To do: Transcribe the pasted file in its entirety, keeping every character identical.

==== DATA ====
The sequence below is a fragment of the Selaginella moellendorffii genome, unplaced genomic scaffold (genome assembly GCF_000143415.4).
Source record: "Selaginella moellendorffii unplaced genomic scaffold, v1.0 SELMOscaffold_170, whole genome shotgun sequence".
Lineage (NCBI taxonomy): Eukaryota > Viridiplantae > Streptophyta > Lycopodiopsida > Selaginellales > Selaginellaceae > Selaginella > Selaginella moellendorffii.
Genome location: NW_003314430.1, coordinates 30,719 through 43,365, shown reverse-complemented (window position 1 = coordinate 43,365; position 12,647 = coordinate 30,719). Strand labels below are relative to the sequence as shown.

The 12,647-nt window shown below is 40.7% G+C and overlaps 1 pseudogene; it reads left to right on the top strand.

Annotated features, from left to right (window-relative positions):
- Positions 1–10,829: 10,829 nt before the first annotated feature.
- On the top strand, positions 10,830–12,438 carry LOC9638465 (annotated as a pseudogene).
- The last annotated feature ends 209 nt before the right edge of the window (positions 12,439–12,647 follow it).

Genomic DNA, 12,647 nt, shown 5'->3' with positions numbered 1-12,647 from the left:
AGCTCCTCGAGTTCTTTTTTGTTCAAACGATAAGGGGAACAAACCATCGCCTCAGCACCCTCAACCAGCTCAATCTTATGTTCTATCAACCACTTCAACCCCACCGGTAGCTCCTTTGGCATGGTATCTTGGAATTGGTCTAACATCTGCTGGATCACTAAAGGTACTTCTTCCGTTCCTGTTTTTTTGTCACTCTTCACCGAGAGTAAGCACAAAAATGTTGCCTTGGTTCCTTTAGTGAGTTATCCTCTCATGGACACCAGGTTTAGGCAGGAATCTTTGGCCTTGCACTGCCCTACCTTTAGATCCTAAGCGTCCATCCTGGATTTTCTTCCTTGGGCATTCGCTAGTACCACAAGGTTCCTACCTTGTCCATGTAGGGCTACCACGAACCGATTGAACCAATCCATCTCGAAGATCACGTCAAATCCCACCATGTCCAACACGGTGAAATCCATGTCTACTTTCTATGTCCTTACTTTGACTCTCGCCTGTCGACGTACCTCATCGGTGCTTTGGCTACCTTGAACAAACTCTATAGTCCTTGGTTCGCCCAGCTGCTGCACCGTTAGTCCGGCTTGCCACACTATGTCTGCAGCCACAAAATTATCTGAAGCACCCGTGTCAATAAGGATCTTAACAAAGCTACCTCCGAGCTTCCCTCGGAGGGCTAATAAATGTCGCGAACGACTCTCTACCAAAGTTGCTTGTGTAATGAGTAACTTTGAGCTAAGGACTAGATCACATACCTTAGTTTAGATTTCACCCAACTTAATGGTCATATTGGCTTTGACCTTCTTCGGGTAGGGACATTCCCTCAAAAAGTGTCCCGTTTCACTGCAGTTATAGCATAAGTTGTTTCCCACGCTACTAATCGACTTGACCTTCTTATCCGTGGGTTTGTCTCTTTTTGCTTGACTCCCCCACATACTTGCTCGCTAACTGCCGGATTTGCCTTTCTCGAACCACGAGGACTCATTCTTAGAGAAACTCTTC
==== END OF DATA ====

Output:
The sequence below is a fragment of the Selaginella moellendorffii genome, unplaced genomic scaffold (genome assembly GCF_000143415.4).
Source record: "Selaginella moellendorffii unplaced genomic scaffold, v1.0 SELMOscaffold_170, whole genome shotgun sequence".
Lineage (NCBI taxonomy): Eukaryota > Viridiplantae > Streptophyta > Lycopodiopsida > Selaginellales > Selaginellaceae > Selaginella > Selaginella moellendorffii.
Genome location: NW_003314430.1, coordinates 30,719 through 43,365, shown reverse-complemented (window position 1 = coordinate 43,365; position 12,647 = coordinate 30,719). Strand labels below are relative to the sequence as shown.

The 12,647-nt window shown below is 40.7% G+C and overlaps 1 pseudogene; it reads left to right on the top strand.

Annotated features, from left to right (window-relative positions):
- Positions 1–10,829: 10,829 nt before the first annotated feature.
- On the top strand, positions 10,830–12,438 carry LOC9638465 (annotated as a pseudogene).
- The last annotated feature ends 209 nt before the right edge of the window (positions 12,439–12,647 follow it).

Genomic DNA, 12,647 nt, shown 5'->3' with positions numbered 1-12,647 from the left:
AGCTCCTCGAGTTCTTTTTTGTTCAAACGATAAGGGGAACAAACCATCGCCTCAGCACCCTCAACCAGCTCAATCTTATGTTCTATCAACCACTTCAACCCCACCGGTAGCTCCTTTGGCATGGTATCTTGGAATTGGTCTAACATCTGCTGGATCACTAAAGGTACTTCTTCCGTTCCTGTTTTTTTGTCACTCTTCACCGAGAGTAAGCACAAAAATGTTGCCTTGGTTCCTTTAGTGAGTTATCCTCTCATGGACACCAGGTTTAGGCAGGAATCTTTGGCCTTGCACTGCCCTACCTTTAGATCCTAAGCGTCCATCCTGGATTTTCTTCCTTGGGCATTCGCTAGTACCACAAGGTTCCTACCTTGTCCATGTAGGGCTACCACGAACCGATTGAACCAATCCATCTCGAAGATCACGTCAAATCCCACCATGTCCAACACGGTGAAATCCATGTCTACTTTCTATGTCCTTACTTTGACTCTCGCCTGTCGACGTACCTCATCGGTGCTTTGGCTACCTTGAACAAACTCTATAGTCCTTGGTTCGCCCAGCTGCTGCACCGTTAGTCCGGCTTGCCACACTATGTCTGCAGCCACAAAATTATCTGAAGCACCCGTGTCAATAAGGATCTTAACAAAGCTACCTCCGAGCTTCCCTCGGAGGGCTAATAAATGTCGCGAACGACTCTCTACCAAAGTTGCTTGTGTAATGAGTAACTTTGAGCTAAGGACTAGATCACATACCTTAGTTTAGATTTCACCCAACTTAATGGTCATATTGGCTTTGACCTTCTTCGGGTAGGGACATTCCCTCAAAAAGTGTCCCGTTTCACTGCAGTTATAGCATAAGTTGTTTCCCACGCTACTAATCGACTTGACCTTCTTATCCGTGGGTTTGTCTCTTTTTGCTTGACTCCCCCACATACTTGCTCGCTAACTGCCGGATTTGCCTTTCTCGAACCACGAGGACTCATTCTTAGAGAAACTCTTC